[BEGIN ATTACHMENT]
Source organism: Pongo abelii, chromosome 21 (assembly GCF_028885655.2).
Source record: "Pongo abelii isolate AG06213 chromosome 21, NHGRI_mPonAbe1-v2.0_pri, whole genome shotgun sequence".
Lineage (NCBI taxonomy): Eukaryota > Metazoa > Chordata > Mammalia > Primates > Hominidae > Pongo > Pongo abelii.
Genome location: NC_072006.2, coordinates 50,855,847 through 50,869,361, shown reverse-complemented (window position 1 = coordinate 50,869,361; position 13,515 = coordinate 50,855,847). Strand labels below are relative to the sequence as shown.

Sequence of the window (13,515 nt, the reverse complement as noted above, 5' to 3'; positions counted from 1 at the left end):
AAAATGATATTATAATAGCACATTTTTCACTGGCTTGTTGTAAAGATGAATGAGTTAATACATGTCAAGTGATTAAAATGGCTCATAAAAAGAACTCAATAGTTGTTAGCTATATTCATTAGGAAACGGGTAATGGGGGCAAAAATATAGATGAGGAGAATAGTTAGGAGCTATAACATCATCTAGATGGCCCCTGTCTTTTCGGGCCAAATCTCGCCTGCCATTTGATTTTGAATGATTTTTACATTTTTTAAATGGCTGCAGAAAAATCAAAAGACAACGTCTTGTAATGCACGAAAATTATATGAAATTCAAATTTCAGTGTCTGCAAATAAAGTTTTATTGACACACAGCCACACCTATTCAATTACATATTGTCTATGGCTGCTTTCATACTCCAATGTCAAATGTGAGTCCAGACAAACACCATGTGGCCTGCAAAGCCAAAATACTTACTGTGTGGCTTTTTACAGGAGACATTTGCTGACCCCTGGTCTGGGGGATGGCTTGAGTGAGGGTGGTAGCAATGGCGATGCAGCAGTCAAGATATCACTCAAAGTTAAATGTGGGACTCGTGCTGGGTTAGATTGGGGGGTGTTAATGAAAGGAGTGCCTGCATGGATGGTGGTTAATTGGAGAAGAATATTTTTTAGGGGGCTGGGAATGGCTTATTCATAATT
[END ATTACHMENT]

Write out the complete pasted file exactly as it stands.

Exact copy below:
Source organism: Pongo abelii, chromosome 21 (assembly GCF_028885655.2).
Source record: "Pongo abelii isolate AG06213 chromosome 21, NHGRI_mPonAbe1-v2.0_pri, whole genome shotgun sequence".
Lineage (NCBI taxonomy): Eukaryota > Metazoa > Chordata > Mammalia > Primates > Hominidae > Pongo > Pongo abelii.
Genome location: NC_072006.2, coordinates 50,855,847 through 50,869,361, shown reverse-complemented (window position 1 = coordinate 50,869,361; position 13,515 = coordinate 50,855,847). Strand labels below are relative to the sequence as shown.

Sequence of the window (13,515 nt, the reverse complement as noted above, 5' to 3'; positions counted from 1 at the left end):
AAAATGATATTATAATAGCACATTTTTCACTGGCTTGTTGTAAAGATGAATGAGTTAATACATGTCAAGTGATTAAAATGGCTCATAAAAAGAACTCAATAGTTGTTAGCTATATTCATTAGGAAACGGGTAATGGGGGCAAAAATATAGATGAGGAGAATAGTTAGGAGCTATAACATCATCTAGATGGCCCCTGTCTTTTCGGGCCAAATCTCGCCTGCCATTTGATTTTGAATGATTTTTACATTTTTTAAATGGCTGCAGAAAAATCAAAAGACAACGTCTTGTAATGCACGAAAATTATATGAAATTCAAATTTCAGTGTCTGCAAATAAAGTTTTATTGACACACAGCCACACCTATTCAATTACATATTGTCTATGGCTGCTTTCATACTCCAATGTCAAATGTGAGTCCAGACAAACACCATGTGGCCTGCAAAGCCAAAATACTTACTGTGTGGCTTTTTACAGGAGACATTTGCTGACCCCTGGTCTGGGGGATGGCTTGAGTGAGGGTGGTAGCAATGGCGATGCAGCAGTCAAGATATCACTCAAAGTTAAATGTGGGACTCGTGCTGGGTTAGATTGGGGGGTGTTAATGAAAGGAGTGCCTGCATGGATGGTGGTTAATTGGAGAAGAATATTTTTTAGGGGGCTGGGAATGGCTTATTCATAATT